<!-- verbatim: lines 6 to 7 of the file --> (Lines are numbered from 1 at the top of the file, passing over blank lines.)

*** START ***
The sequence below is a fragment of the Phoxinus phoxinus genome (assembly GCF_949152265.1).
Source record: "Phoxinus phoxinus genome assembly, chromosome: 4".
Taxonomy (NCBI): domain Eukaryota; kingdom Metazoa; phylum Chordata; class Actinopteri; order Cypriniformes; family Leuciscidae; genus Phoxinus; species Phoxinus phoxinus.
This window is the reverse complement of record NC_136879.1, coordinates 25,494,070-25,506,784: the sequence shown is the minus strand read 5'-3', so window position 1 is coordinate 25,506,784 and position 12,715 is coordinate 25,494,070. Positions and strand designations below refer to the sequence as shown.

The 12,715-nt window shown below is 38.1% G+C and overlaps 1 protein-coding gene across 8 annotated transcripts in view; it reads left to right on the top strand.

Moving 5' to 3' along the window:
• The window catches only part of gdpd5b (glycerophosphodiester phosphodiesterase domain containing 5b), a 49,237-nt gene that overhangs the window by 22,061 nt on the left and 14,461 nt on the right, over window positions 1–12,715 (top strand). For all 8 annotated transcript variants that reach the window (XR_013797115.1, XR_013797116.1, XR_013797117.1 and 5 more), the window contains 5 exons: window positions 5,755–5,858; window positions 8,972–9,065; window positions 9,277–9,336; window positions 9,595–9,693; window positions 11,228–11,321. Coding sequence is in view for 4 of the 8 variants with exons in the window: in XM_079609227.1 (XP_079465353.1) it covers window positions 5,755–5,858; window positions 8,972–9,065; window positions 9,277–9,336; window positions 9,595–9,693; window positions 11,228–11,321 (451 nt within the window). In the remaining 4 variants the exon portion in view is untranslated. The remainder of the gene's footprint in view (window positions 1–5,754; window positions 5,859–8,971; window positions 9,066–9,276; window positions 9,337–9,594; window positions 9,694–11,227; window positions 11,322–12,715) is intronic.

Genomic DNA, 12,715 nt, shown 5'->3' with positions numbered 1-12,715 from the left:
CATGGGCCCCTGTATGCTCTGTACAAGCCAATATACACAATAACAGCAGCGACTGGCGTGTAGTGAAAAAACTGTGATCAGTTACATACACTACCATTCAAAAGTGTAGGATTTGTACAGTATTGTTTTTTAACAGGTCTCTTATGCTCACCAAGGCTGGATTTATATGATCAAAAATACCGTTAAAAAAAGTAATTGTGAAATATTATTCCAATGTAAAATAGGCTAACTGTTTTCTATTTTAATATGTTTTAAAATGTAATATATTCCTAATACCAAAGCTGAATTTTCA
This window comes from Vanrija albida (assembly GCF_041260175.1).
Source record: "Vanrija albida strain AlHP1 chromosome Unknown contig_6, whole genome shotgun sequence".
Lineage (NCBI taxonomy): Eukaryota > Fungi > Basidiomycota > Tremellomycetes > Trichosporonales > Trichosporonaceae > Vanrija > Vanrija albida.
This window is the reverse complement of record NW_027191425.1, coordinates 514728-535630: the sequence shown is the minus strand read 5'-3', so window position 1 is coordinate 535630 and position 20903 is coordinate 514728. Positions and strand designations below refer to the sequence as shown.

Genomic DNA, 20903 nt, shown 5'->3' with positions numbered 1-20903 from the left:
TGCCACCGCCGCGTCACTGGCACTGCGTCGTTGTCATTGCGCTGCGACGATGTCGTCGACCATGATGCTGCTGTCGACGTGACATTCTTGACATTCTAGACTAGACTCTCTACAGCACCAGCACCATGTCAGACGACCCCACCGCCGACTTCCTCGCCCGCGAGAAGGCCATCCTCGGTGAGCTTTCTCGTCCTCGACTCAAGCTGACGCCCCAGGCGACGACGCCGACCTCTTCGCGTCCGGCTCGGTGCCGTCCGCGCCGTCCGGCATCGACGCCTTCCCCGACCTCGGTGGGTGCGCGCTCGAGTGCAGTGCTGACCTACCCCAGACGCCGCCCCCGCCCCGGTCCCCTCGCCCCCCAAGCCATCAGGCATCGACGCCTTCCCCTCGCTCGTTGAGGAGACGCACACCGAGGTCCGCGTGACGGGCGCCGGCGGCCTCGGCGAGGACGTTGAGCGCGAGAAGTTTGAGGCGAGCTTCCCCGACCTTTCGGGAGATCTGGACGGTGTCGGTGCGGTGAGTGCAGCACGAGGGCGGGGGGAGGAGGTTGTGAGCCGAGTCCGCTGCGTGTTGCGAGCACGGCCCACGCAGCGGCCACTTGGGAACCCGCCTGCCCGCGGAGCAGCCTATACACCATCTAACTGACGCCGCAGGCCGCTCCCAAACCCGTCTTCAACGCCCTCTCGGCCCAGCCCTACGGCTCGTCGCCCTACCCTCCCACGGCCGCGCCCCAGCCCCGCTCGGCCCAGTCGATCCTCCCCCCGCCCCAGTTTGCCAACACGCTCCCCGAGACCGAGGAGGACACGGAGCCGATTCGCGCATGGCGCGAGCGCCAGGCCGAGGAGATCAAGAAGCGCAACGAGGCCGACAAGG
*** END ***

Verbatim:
Moving 5' to 3' along the window:
• The window catches only part of gdpd5b (glycerophosphodiester phosphodiesterase domain containing 5b), a 49,237-nt gene that overhangs the window by 22,061 nt on the left and 14,461 nt on the right, over window positions 1–12,715 (top strand). For all 8 annotated transcript variants that reach the window (XR_013797115.1, XR_013797116.1, XR_013797117.1 and 5 more), the window contains 5 exons: window positions 5,755–5,858; window positions 8,972–9,065; window positions 9,277–9,336; window positions 9,595–9,693; window positions 11,228–11,321. Coding sequence is in view for 4 of the 8 variants with exons in the window: in XM_079609227.1 (XP_079465353.1) it covers window positions 5,755–5,858; window positions 8,972–9,065; window positions 9,277–9,336; window positions 9,595–9,693; window positions 11,228–11,321 (451 nt within the window). In the remaining 4 variants the exon portion in view is untranslated. The remainder of the gene's footprint in view (window positions 1–5,754; window positions 5,859–8,971; window positions 9,066–9,276; window positions 9,337–9,594; window positions 9,694–11,227; window positions 11,322–12,715) is intronic.